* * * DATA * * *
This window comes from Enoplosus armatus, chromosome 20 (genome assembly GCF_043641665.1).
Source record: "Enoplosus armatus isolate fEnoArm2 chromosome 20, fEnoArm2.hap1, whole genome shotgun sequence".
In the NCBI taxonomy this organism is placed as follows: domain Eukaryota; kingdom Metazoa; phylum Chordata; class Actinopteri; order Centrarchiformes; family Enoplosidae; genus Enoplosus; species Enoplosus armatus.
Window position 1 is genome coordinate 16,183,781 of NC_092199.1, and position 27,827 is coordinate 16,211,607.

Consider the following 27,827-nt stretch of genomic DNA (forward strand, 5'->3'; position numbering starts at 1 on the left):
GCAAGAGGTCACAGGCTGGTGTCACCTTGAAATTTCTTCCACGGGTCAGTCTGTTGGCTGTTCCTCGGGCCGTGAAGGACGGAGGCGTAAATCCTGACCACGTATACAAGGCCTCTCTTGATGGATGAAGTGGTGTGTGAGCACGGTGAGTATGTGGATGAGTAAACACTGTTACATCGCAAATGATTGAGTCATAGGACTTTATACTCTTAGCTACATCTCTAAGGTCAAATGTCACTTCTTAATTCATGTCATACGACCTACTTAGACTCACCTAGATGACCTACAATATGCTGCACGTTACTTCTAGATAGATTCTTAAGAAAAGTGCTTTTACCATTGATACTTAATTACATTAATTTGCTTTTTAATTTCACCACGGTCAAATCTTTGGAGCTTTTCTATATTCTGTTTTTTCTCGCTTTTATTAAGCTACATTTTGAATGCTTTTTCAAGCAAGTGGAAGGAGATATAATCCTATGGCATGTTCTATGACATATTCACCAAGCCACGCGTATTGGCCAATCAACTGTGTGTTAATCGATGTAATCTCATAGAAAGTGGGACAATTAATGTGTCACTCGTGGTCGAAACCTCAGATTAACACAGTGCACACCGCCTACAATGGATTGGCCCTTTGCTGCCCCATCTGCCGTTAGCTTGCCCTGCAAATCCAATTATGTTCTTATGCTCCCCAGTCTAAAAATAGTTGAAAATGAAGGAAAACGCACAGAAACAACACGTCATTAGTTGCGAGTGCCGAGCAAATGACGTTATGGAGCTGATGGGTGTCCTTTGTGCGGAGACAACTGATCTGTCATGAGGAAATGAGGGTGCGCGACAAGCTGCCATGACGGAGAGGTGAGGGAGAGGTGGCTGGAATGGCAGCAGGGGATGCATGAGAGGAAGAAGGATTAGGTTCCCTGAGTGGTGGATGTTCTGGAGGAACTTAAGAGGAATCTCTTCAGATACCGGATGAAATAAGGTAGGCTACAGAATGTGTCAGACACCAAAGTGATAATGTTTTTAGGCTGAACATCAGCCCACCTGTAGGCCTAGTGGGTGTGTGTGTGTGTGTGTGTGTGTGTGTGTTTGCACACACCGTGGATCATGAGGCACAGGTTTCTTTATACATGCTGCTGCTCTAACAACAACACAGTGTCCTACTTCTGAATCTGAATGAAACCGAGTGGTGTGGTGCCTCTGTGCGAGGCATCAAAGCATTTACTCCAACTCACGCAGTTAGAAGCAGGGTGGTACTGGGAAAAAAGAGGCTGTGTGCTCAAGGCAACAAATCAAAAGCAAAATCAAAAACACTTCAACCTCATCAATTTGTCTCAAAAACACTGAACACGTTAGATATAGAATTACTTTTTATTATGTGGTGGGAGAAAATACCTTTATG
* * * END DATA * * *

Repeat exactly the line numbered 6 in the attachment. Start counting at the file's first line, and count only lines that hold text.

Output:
GCAAGAGGTCACAGGCTGGTGTCACCTTGAAATTTCTTCCACGGGTCAGTCTGTTGGCTGTTCCTCGGGCCGTGAAGGACGGAGGCGTAAATCCTGACCACGTATACAAGGCCTCTCTTGATGGATGAAGTGGTGTGTGAGCACGGTGAGTATGTGGATGAGTAAACACTGTTACATCGCAAATGATTGAGTCATAGGACTTTATACTCTTAGCTACATCTCTAAGGTCAAATGTCACTTCTTAATTCATGTCATACGACCTACTTAGACTCACCTAGATGACCTACAATATGCTGCACGTTACTTCTAGATAGATTCTTAAGAAAAGTGCTTTTACCATTGATACTTAATTACATTAATTTGCTTTTTAATTTCACCACGGTCAAATCTTTGGAGCTTTTCTATATTCTGTTTTTTCTCGCTTTTATTAAGCTACATTTTGAATGCTTTTTCAAGCAAGTGGAAGGAGATATAATCCTATGGCATGTTCTATGACATATTCACCAAGCCACGCGTATTGGCCAATCAACTGTGTGTTAATCGATGTAATCTCATAGAAAGTGGGACAATTAATGTGTCACTCGTGGTCGAAACCTCAGATTAACACAGTGCACACCGCCTACAATGGATTGGCCCTTTGCTGCCCCATCTGCCGTTAGCTTGCCCTGCAAATCCAATTATGTTCTTATGCTCCCCAGTCTAAAAATAGTTGAAAATGAAGGAAAACGCACAGAAACAACACGTCATTAGTTGCGAGTGCCGAGCAAATGACGTTATGGAGCTGATGGGTGTCCTTTGTGCGGAGACAACTGATCTGTCATGAGGAAATGAGGGTGCGCGACAAGCTGCCATGACGGAGAGGTGAGGGAGAGGTGGCTGGAATGGCAGCAGGGGATGCATGAGAGGAAGAAGGATTAGGTTCCCTGAGTGGTGGATGTTCTGGAGGAACTTAAGAGGAATCTCTTCAGATACCGGATGAAATAAGGTAGGCTACAGAATGTGTCAGACACCAAAGTGATAATGTTTTTAGGCTGAACATCAGCCCACCTGTAGGCCTAGTGGGTGTGTGTGTGTGTGTGTGTGTGTGTGTGTTTGCACACACCGTGGATCATGAGGCACAGGTTTCTTTATACATGCTGCTGCTCTAACAACAACACAGTGTCCTACTTCTGAATCTGAATGAAACCGAGTGGTGTGGTGCCTCTGTGCGAGGCATCAAAGCATTTACTCCAACTCACGCAGTTAGAAGCAGGGTGGTACTGGGAAAAAAGAGGCTGTGTGCTCAAGGCAACAAATCAAAAGCAAAATCAAAAACACTTCAACCTCATCAATTTGTCTCAAAAACACTGAACACGTTAGATATAGAATTACTTTTTATTATGTGGTGGGAGAAAATACCTTTATG